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The last place Big Tech wants to be in the defense

So, it finally happened . A leading American politician has said loudly what many have whispered: it's time to break up Big Tech. Democratic presidential candidate Elizabeth Warren just kicked the opening burst and urged the federal government to take action: "Today's big-tech companies have too much power – too much power over the economy, our society, and our democracy. They have bulldozed competition, used our private information for profit And tilted to everyone else, and in the process, they've harmed small businesses and innovated. "To rectify it, she suggests that Facebook, Google, and Amazon be broken up, and any company with more than $ 25 billion in revenue is termed a "platform tool

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Zachary Karabell is a WIRED contributor and president of River Twice Research.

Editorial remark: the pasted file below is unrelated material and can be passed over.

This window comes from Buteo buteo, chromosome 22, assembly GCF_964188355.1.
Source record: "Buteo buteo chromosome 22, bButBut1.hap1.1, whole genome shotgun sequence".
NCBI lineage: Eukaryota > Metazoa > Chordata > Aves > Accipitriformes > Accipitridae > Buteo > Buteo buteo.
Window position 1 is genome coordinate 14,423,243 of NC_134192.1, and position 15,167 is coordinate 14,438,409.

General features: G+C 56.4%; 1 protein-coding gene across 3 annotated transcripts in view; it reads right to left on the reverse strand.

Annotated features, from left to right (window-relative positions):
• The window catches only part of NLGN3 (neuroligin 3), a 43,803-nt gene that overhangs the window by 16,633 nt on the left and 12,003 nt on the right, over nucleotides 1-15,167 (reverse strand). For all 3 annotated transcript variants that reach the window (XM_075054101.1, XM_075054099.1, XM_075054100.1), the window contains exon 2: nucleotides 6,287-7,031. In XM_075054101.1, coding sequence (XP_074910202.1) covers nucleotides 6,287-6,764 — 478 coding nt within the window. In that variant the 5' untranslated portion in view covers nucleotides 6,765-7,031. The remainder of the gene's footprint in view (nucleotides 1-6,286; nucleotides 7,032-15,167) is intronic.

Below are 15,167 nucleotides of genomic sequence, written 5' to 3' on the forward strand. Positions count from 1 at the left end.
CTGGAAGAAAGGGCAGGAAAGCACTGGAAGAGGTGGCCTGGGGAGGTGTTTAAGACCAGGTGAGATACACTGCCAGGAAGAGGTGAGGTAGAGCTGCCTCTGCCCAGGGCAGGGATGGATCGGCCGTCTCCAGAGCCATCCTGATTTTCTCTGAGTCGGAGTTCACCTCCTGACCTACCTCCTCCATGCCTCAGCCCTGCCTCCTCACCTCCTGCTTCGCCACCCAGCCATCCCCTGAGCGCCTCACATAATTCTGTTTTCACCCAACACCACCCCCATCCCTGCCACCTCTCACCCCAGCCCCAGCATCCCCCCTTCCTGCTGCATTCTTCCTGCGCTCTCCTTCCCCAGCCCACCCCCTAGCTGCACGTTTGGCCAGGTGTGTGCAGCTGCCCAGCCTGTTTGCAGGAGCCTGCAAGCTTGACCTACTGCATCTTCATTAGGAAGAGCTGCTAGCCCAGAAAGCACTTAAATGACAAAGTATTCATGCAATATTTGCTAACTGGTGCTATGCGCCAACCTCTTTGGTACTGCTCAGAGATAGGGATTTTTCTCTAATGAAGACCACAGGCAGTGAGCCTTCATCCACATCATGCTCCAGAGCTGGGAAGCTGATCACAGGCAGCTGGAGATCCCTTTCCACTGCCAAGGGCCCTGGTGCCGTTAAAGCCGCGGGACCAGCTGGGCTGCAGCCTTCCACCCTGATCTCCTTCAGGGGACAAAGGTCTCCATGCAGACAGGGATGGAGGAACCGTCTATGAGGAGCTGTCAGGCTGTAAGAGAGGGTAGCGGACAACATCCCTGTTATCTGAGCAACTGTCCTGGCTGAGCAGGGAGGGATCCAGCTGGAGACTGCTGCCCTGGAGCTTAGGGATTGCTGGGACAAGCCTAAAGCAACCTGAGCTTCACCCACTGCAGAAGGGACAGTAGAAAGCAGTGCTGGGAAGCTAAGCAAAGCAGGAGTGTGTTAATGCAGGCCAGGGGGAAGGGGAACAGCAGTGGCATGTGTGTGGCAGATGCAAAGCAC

Whether you think this is a good idea or a terrible, it is very unlikely that this problem goes away, and if Elizabeth Warren makes it to the top of the democratic presidential competition, this problem is greater than her s ability to draw attention to the primary engine. New York congressman Jerry Nadler has already begun preparing his jurisdiction committee led by David Cicilline on Rhode Island to investigate the competition competition in the corporate industry, based on Nadler's previous observation that companies like Facebook "cannot trust" to regulate themselves. And of course, the populist backlash to the Amazon New York headquarters indicates the plan of public unrest. Big Tech is patiently zero for the simple truth that large metropolitan areas of money and power combined with highly opaque business practices and little public oversight or accountability do not tend to do well in democratic societies.